2000, European Historical Romance (Regency England)
Avon, $7.99, 371 pages, Amazon ASIN 0380800829 Part of a series
There are two reviews of this book
Now that the tenth and final book has been published in Julia Quinn’s Bridgerton series – one of my favorite series of connected books of all time – has been published, it seemed like the right time to take a return trip back to where it all it started. The Duke and I always comes to mind when people talk about their favorite books in the series, and my reread of this bright and funny novel reminded me of all the reasons just why that is so.
I’ve said it before and I’ll say it again: Julia Quinn makes it look so very easy that hundreds of aspiring authors (and their eventual editors) seek to write in the “style” of Julia Quinn. But there is a big – make that a very big – difference between the artistry of the author and that of her far paler imitators and that’s a point I find myself wanting to make again and again.
This first book in the series is actually the story of the fourth Bridgerton child, Daphne. With three very protective older brothers and surrounded by her loving family, Daphne, quite reasonably for a woman in her place and time, wants a husband she can view with affection and the children that marriage will bring. After two Seasons, however, and a few proposals she simply couldn’t bring herself to accept, Daphne hopes seem to be fading since the men to whom she is attracted seem to view her almost like a – perish the throught! – sister.
To describe Simon, Duke of Basset’s, relationship with his now-dead father as strained might be the understatement of the century. A childhood stutterer viewed as an idiot by his idiotic father and denied any love and attention, Simon returned to England upon the death of his hated father to take over his duties as Duke. For reasons of his own – reasons that actually kind of make sense in this case – Simon is determined never to marry.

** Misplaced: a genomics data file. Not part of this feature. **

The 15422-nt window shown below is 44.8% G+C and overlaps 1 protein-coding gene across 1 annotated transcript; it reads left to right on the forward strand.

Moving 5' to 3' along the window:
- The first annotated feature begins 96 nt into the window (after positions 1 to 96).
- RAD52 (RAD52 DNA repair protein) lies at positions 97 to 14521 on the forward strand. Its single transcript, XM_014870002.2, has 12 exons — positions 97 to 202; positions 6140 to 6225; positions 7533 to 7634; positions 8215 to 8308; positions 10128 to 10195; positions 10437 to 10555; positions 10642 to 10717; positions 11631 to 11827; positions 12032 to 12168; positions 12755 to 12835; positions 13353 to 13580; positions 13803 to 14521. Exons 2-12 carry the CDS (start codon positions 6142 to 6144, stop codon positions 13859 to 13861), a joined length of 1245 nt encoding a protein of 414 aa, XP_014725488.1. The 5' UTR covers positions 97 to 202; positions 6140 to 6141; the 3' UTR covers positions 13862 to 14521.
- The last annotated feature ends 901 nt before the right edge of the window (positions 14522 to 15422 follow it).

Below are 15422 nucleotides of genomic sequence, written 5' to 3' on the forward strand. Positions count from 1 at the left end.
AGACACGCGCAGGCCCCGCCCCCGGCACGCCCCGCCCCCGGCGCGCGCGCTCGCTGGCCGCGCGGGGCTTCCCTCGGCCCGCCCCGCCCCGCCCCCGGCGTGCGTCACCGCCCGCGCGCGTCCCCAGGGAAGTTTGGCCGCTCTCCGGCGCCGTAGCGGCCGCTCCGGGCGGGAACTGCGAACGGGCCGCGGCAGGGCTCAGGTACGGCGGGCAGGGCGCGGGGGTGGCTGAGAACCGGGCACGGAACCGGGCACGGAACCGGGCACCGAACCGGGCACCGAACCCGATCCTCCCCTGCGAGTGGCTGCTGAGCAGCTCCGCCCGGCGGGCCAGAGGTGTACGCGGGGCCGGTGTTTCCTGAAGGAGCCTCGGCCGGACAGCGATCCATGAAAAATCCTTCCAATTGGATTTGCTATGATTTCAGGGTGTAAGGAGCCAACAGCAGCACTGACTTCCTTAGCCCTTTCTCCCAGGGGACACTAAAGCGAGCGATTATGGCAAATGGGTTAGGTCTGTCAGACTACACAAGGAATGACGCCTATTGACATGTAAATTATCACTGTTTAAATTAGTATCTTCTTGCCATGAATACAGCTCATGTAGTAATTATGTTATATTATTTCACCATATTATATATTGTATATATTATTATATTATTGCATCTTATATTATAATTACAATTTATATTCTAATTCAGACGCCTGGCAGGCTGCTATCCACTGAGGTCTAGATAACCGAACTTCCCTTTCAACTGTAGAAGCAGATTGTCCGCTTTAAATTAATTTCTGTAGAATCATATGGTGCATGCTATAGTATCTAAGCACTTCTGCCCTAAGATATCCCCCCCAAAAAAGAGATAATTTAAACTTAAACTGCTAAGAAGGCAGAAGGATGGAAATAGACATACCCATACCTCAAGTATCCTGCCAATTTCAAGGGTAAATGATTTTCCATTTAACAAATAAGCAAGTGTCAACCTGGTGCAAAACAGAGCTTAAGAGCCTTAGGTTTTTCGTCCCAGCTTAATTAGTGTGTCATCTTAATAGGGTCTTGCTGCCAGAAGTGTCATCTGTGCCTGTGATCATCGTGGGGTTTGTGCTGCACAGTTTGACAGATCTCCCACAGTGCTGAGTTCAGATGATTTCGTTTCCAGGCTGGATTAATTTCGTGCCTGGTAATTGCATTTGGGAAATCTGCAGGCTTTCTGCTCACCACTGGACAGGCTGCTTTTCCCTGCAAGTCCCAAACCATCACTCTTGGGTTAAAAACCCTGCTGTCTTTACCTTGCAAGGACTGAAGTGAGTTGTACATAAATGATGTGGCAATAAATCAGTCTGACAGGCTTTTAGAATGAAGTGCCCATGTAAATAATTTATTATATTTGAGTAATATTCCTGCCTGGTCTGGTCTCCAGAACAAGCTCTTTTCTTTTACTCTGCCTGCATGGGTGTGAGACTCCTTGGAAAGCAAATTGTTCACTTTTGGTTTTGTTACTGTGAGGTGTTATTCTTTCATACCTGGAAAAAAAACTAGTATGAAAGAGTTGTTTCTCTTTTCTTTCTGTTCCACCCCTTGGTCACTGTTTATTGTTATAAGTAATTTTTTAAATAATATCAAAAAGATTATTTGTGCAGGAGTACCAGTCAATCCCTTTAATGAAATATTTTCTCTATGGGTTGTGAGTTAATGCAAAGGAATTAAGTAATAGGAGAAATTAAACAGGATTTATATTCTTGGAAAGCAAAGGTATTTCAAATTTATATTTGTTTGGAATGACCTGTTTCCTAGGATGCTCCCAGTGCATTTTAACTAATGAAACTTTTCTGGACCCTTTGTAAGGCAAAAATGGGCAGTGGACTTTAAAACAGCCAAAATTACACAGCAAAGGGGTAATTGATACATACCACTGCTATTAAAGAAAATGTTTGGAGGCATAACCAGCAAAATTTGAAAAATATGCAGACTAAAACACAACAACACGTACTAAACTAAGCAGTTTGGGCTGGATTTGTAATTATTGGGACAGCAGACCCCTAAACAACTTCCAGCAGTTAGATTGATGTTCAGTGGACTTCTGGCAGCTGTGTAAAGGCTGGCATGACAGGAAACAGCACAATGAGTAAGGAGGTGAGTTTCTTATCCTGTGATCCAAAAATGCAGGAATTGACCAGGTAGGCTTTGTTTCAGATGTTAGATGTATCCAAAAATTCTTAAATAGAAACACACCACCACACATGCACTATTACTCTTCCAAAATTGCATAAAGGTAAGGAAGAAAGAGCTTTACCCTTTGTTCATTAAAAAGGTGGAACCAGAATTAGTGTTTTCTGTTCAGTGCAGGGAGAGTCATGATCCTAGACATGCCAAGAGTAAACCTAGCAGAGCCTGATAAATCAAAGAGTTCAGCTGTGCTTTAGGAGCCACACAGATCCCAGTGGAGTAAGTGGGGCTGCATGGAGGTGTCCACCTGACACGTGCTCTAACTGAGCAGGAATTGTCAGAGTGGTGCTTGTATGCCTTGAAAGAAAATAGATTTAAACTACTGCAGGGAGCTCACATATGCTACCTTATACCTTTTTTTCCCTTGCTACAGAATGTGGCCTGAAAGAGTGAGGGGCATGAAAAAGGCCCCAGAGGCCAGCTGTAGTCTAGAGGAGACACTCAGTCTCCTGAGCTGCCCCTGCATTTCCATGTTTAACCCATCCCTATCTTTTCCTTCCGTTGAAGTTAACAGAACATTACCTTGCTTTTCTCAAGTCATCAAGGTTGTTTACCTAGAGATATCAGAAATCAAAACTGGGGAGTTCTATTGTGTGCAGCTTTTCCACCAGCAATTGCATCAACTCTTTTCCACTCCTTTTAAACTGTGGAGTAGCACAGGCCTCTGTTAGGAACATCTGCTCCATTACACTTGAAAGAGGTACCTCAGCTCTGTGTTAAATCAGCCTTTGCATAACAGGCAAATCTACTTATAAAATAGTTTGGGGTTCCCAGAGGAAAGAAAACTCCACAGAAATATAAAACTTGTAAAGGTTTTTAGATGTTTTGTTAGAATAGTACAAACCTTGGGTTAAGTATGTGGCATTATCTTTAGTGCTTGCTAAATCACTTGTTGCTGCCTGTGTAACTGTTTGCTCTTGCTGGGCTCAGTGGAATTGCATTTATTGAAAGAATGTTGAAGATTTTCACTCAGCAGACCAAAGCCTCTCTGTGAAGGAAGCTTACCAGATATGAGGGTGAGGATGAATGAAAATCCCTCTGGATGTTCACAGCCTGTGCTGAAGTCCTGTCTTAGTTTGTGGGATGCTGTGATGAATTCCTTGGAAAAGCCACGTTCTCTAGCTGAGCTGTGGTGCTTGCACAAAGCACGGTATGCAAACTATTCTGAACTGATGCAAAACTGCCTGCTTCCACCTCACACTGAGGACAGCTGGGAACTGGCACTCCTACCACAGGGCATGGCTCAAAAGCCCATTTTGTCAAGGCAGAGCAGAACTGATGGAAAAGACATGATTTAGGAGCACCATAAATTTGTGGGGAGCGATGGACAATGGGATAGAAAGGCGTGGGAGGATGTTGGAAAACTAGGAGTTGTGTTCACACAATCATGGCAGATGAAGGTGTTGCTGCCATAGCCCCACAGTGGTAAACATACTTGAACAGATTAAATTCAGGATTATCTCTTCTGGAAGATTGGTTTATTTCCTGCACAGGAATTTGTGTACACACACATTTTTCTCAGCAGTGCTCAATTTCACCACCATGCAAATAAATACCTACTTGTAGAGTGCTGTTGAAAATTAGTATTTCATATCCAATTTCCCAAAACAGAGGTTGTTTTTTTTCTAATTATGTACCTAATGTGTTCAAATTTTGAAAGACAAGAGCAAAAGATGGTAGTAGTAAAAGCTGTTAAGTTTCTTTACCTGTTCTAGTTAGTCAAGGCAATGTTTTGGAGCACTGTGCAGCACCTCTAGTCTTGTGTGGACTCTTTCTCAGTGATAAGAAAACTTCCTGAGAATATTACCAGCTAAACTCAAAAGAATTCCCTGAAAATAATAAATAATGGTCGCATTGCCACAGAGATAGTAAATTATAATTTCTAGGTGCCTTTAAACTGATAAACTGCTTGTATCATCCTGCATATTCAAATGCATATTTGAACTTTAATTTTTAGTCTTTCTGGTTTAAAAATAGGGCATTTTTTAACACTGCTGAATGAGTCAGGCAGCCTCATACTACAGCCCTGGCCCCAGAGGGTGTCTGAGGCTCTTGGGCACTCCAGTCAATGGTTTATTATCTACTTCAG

As a close friend of Anthony, Benedict, and Colin (Daphne’s older brothers and future heroes all), soon enough - well, after a few misadventures, anyway - Simon and Daphne come to an agreement to pretend to be courting with the twin goals of keeping the matchmaking mamas away from Simon and increase Daphne’s chances of attracting a husband. Daphne reasons, you see, that if she is seen to merit Simon’s stamp of approval, other men might begin to view her more favorably.
Well, their scheme works. Perhaps too well when the Bridgerton brothers become (quite understandably) more than a bit suspicious about Simon’s true intentions towards their sister and matters – hey, this is a romance novel – take a turn neither Daphne nor Simon anticipated.
As the first book in the series, Ms. Quinn does a masterful job of introducing a large and lively cast of characters, including Violet, the Bridgerton’s affectionate mother; Lady Danbury, the resident-grumpy-matron-with-a-heart-of-gold destined to play a key role in several books; and, of course, the infamous Lady Whistledown. Yes, ladies, this is the book in which the anonymous scribbler who so effectively skewers all of society makes her very first appearance – well, through her writings anyway. As Bridgerton readers know, her identity isn’t revealed until Romancing Mr. Bridgerton four books down the line and my lips are officially zipped about it here.
The Duke and I is also vintage Julia Quinn in that her knack for writing some of the liveliest and funniest dialogue in romance is decidedly present and accounted for, as is her skill in creating fully three-dimensional characters. In every Julia Quinn book, I find myself really liking her characters, just as I root for their HEA. This is never more clear than with poor, tortured Simon. The Duke could be that clichéd tortured rich boy character we’ve all come to know so well, but in Ms. Quinn’s skilled hands he goes far beyond the clichés and watching his protective façade crack every so slowly when confronted with Daphne and her loving family is one of the great pleasures of the book.
Now that the series is complete and Ms. Quinn is moving on, readers who’ve enjoyed the Bridgertons might well enjoy just as much as I did a look back to where it all started. As I’m sure ever reader knows, you always take a bit of a risk in revisiting a book you loved in the past. Well, I needn’t have worried since, happily, this old favorite actually more than lived up to my fond memories.
-- Sandy Coleman
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